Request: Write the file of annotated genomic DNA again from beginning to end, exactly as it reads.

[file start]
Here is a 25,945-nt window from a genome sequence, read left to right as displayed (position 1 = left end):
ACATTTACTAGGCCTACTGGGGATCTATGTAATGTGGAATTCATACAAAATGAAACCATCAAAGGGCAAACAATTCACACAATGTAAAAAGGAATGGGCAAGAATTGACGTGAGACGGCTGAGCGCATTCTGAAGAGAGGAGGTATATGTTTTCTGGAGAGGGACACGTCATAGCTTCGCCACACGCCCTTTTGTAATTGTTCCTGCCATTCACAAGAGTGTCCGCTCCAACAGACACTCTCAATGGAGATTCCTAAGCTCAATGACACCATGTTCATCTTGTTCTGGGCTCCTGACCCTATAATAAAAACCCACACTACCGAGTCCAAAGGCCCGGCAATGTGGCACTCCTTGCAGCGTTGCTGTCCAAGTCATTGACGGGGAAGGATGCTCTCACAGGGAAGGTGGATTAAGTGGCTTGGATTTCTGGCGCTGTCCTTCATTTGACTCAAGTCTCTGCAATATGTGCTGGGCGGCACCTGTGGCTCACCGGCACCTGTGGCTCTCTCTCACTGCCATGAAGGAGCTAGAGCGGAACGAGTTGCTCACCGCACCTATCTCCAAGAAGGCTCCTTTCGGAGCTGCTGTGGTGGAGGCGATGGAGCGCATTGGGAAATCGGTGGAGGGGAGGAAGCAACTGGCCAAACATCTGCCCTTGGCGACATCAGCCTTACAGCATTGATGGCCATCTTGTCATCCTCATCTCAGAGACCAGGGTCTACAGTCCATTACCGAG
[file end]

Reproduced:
Here is a 25,945-nt window from a genome sequence, read left to right as displayed (position 1 = left end):
ACATTTACTAGGCCTACTGGGGATCTATGTAATGTGGAATTCATACAAAATGAAACCATCAAAGGGCAAACAATTCACACAATGTAAAAAGGAATGGGCAAGAATTGACGTGAGACGGCTGAGCGCATTCTGAAGAGAGGAGGTATATGTTTTCTGGAGAGGGACACGTCATAGCTTCGCCACACGCCCTTTTGTAATTGTTCCTGCCATTCACAAGAGTGTCCGCTCCAACAGACACTCTCAATGGAGATTCCTAAGCTCAATGACACCATGTTCATCTTGTTCTGGGCTCCTGACCCTATAATAAAAACCCACACTACCGAGTCCAAAGGCCCGGCAATGTGGCACTCCTTGCAGCGTTGCTGTCCAAGTCATTGACGGGGAAGGATGCTCTCACAGGGAAGGTGGATTAAGTGGCTTGGATTTCTGGCGCTGTCCTTCATTTGACTCAAGTCTCTGCAATATGTGCTGGGCGGCACCTGTGGCTCACCGGCACCTGTGGCTCTCTCTCACTGCCATGAAGGAGCTAGAGCGGAACGAGTTGCTCACCGCACCTATCTCCAAGAAGGCTCCTTTCGGAGCTGCTGTGGTGGAGGCGATGGAGCGCATTGGGAAATCGGTGGAGGGGAGGAAGCAACTGGCCAAACATCTGCCCTTGGCGACATCAGCCTTACAGCATTGATGGCCATCTTGTCATCCTCATCTCAGAGACCAGGGTCTACAGTCCATTACCGAG